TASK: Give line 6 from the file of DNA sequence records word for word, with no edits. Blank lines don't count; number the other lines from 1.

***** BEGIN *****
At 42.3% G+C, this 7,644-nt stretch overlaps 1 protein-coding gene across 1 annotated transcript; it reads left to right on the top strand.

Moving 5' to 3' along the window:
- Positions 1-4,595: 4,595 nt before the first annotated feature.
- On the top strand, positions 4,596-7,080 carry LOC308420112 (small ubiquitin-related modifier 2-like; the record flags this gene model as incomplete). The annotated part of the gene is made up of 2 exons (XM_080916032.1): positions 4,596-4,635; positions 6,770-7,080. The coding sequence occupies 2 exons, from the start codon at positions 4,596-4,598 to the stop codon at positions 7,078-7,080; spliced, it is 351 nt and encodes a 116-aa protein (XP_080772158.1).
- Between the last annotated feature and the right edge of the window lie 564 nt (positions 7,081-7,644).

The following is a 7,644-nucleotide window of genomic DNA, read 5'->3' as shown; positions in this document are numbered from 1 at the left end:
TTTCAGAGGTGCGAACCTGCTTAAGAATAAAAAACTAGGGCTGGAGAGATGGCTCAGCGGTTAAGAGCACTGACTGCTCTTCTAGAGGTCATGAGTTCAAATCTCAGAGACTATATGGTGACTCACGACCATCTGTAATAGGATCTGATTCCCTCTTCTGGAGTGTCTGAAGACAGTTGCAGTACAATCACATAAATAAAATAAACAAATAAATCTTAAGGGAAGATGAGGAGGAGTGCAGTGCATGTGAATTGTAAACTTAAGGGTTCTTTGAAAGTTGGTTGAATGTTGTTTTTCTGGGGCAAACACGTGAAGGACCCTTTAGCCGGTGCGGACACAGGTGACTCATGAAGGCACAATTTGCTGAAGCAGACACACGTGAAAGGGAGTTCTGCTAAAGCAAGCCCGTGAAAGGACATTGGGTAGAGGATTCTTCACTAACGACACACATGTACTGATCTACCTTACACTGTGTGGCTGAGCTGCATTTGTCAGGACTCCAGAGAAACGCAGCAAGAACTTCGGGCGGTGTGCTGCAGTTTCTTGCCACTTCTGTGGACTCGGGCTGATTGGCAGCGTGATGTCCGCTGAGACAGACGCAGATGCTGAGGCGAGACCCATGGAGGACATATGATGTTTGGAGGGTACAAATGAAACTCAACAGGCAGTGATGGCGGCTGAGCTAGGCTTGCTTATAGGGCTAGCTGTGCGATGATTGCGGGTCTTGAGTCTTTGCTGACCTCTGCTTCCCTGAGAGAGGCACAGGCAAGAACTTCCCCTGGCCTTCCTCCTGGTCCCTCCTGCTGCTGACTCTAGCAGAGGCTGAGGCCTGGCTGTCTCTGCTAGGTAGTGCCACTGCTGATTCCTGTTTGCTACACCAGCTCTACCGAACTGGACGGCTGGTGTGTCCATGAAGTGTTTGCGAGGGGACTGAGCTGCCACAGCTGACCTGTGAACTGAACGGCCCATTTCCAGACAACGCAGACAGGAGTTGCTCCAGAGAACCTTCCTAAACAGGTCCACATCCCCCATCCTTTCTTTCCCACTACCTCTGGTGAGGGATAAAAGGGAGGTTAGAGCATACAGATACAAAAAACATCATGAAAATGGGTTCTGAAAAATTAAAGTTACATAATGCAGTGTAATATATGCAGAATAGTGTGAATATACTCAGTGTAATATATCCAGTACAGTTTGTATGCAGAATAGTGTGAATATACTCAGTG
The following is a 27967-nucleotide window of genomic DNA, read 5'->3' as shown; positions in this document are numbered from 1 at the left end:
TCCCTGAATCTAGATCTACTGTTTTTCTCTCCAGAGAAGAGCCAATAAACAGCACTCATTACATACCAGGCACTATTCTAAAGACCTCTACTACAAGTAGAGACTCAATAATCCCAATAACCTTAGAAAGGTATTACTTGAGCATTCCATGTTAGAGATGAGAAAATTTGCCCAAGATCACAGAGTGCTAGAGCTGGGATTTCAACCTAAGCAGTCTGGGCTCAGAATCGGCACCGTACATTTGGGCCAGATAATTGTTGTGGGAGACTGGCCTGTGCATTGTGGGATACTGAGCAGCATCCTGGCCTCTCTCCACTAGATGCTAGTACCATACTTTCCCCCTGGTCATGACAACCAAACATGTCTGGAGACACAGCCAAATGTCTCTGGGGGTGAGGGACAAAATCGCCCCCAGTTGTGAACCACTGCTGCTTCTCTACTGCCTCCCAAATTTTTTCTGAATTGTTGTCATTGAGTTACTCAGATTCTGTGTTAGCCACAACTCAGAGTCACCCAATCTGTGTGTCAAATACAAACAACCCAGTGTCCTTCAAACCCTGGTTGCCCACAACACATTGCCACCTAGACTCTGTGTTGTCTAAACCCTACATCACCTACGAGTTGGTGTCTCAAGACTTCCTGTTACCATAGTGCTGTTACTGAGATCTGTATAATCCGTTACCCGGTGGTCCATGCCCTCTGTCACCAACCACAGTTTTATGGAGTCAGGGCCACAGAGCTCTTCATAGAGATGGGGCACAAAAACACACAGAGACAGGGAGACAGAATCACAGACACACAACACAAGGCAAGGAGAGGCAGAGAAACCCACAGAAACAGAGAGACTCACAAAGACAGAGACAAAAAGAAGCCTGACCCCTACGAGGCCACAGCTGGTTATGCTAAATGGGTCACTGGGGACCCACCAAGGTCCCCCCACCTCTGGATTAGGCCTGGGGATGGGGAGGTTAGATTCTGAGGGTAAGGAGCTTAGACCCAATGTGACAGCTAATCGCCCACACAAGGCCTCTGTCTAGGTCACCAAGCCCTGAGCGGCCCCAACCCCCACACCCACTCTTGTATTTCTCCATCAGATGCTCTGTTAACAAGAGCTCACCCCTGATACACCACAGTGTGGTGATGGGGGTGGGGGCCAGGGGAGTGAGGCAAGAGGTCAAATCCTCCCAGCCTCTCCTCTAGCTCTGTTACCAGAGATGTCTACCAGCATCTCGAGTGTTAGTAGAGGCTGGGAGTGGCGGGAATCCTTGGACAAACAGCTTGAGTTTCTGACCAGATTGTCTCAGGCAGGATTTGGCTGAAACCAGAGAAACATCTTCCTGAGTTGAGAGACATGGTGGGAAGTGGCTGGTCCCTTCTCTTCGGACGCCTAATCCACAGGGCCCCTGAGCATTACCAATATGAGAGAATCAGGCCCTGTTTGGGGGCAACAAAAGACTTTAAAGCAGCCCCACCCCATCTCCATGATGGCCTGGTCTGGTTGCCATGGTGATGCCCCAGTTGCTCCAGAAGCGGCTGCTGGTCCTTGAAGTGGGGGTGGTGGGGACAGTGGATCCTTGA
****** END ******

The following is a 7,644-nucleotide window of genomic DNA, read 5'->3' as shown; positions in this document are numbered from 1 at the left end: